To mine or not to mine 

Rich mineral deposits on Kerala coast are a treasure trove that can change the state’s destiny which is fighting continued levels of fiscal and revenue deficits

Published: 20th October 2019 01:42 AM  |   Last Updated: 20th October 2019 09:18 AM   |  A+A-

By Express News Service

KOCHI: The Kerala government has vowed time and again that it will not stop mining the rich mineral deposits along the coastal areas of the state extending from Chavara in Kollam district to Aarattupuzha in Alappuzha district. It is a fact that the rich mineral deposit is a treasure trove that can change the destiny of the state, which has been fighting continued high levels of fiscal and revenue deficits, mounting debt liabilities and high interest payment burden.

However, local resistance and opposition from environmentalists have been hampering the project envisaged to establish a titanium complex in the state. Government officials and politicians are reluctant to speak about the issue fearing a backlash. “Titanium is a sunrise sector in the chemical industry. There is a demand for eight lakh tonnes of titanium pigment in the country and we are producing only 40,000 tonnes. The country imports around 7.6 lakh tonnes of titanium pigment a year from China.

If Kerala can tap the growing market for titanium mill products and other value-added products from the beach sand minerals to take advantage of the growing demand in the aerospace, aircraft repair, power generation, shipping and biomedical applications sectors, it can power the state economy and create more employment opportunities,” said M P Sukumaran Nair, former chairman of Kerala Minerals and Metals Ltd (KMML).

A detailed survey conducted by Atomic Minerals Directorate had found that the mineral sand deposit between Neendakara and Kayamkulam Bar over a length of 22 km with a width of 225 m was one of the best in the world because of high titanium dioxide content in the mineral ilmenite. The reserve of total heavy mineral in the Chavara barrier beach is 127 million tonnes, while in the northern segment, which extends up to Thottappally in Alappuzha district, the reserve of total heavy mineral sand is 17 million tonnes. According to Confederation of Indian Industry (CII), Indian Air Force (IAF) will be spending around $150 billion on aircraft and aero engine in the next 15 years.

In India, most of the titanium processing is in manufacturing pigment-grade titanium dioxide. Kerala government entities, Kerala Minerals and Metals Ltd produces 40,000 tonnes per annum (TPA) rutile-grade titanium, while the Travancore Titanium Products produces 15,000 tonnes of anatase-grade titanium pigment per annum. Two other small capacity plants are also processing titanium in the private sector. The Kerala government in 2018 commissioned a feasibility study to put up a plant to produce titanium mill products and other value-added products from the beach sand minerals, said Sukumaran Nair. The government had formulated an ambitious plan to increase the production of titanium dioxide to 60,000 tonnes and further increase the capacity of Chavara KMML plant to one lakh tonnes per annum. A committee appointed by the government had recommended to increase the capacity of the titanium sponge plant at KMML and start producing titanium metal alloy.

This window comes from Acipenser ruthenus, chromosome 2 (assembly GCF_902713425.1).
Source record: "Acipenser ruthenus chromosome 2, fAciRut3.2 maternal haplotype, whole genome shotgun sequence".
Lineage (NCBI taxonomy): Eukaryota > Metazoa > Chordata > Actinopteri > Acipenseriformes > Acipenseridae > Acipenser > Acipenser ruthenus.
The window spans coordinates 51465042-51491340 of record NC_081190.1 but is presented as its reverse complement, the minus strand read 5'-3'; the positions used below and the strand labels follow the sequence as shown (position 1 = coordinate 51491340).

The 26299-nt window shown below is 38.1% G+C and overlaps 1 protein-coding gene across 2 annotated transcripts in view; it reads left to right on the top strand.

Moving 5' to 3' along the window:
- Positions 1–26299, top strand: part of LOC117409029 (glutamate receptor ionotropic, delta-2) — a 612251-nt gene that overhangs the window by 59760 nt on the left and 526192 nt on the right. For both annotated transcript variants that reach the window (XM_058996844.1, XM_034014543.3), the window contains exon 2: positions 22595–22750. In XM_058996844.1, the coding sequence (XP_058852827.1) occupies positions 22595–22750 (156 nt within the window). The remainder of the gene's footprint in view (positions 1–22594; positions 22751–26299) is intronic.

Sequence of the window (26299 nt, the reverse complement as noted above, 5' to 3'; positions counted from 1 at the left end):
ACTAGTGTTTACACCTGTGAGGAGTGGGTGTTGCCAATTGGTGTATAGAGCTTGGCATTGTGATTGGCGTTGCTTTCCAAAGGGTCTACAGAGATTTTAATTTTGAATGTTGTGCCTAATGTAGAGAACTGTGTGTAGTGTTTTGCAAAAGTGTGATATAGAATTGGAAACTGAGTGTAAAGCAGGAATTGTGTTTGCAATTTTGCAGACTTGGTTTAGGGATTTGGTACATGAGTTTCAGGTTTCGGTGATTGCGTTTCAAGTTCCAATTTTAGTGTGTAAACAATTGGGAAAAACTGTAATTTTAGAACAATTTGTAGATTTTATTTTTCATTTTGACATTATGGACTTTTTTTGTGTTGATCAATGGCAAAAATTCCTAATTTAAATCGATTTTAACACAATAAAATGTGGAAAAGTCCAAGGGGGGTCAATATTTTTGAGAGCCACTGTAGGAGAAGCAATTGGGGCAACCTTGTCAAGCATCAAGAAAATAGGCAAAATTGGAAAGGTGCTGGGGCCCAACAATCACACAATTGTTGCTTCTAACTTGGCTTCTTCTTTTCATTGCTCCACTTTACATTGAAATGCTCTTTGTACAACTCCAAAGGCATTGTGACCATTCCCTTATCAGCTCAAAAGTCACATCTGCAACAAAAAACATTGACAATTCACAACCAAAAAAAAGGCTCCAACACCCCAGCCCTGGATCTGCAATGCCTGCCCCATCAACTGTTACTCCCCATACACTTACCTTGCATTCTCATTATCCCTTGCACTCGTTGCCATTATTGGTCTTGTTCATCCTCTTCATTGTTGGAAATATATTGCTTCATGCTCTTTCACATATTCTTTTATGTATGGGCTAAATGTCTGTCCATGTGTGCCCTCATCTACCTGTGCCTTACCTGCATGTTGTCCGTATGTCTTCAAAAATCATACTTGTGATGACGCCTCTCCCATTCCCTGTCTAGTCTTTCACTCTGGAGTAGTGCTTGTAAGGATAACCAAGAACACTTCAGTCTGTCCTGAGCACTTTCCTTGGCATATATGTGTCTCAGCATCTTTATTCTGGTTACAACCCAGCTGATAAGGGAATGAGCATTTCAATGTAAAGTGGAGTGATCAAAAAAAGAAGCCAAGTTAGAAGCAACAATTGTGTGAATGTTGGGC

The government’s proposed mineral-based titanium complex and its downstream projects will be the biggest industrial development initiative so far undertaken by the state. The performance of Travancore Titanium Products and KMML is illustrative of the profitability of the titanium-based mineral industry. “If we opt not to mine it will result in a massive loss to the state’s economy. We may have to learn lessons from activities of this kind taking place in other fragile zones around the world and work out a coastline environment management plan,” he said.


Regarding the local resistance, Sukumaran Nair said the present method of beach sand mining was not environment-friendly. Sea erosion in Chavara area is very high and the authorities should retain the sea barrier through backfilling. Use of heavy equipment for excavating soil should be discouraged. Local people should be employed as permanent workers and provided a handsome salary. The workforce should be integrated with the industry. The mineral sand that gets deposited every day through sea washing can be collected by employing Kudumbasree self-help groups.


The state government has taken a policy decision to discourage export of raw mineral sand and promote export of value-added products. Ilmenite, rutile, zircon and monazite are the major heavy minerals extracted from beach mineral sand. Ilmenite is an important ore from which titanium dioxide pigment, titanium sponge, titanium chloride and titanium metal are made. However, the technology for processing ilmenite is a closed one. India has to source the technology from foreign countries and start processing the mineral sand. The project needs an investment to the tune of around `3,500 crore and the government should explore the possibility of a joint venture to realise the project.


Sukumaran Nair said while the public sector utilities were unable to extract mineral sand due to protests, some mineral sand processing units outside the state are sourcing mineral sand from the state through smuggling. Certain local people are employed by the smugglers to extract mineral sand and ferry it to the barges that reach outer sea. These smuggling lobbies are fuelling the local protest, he said. Industry insiders alleged that many political leaders were hand in glove with the mineral sand smugglers.


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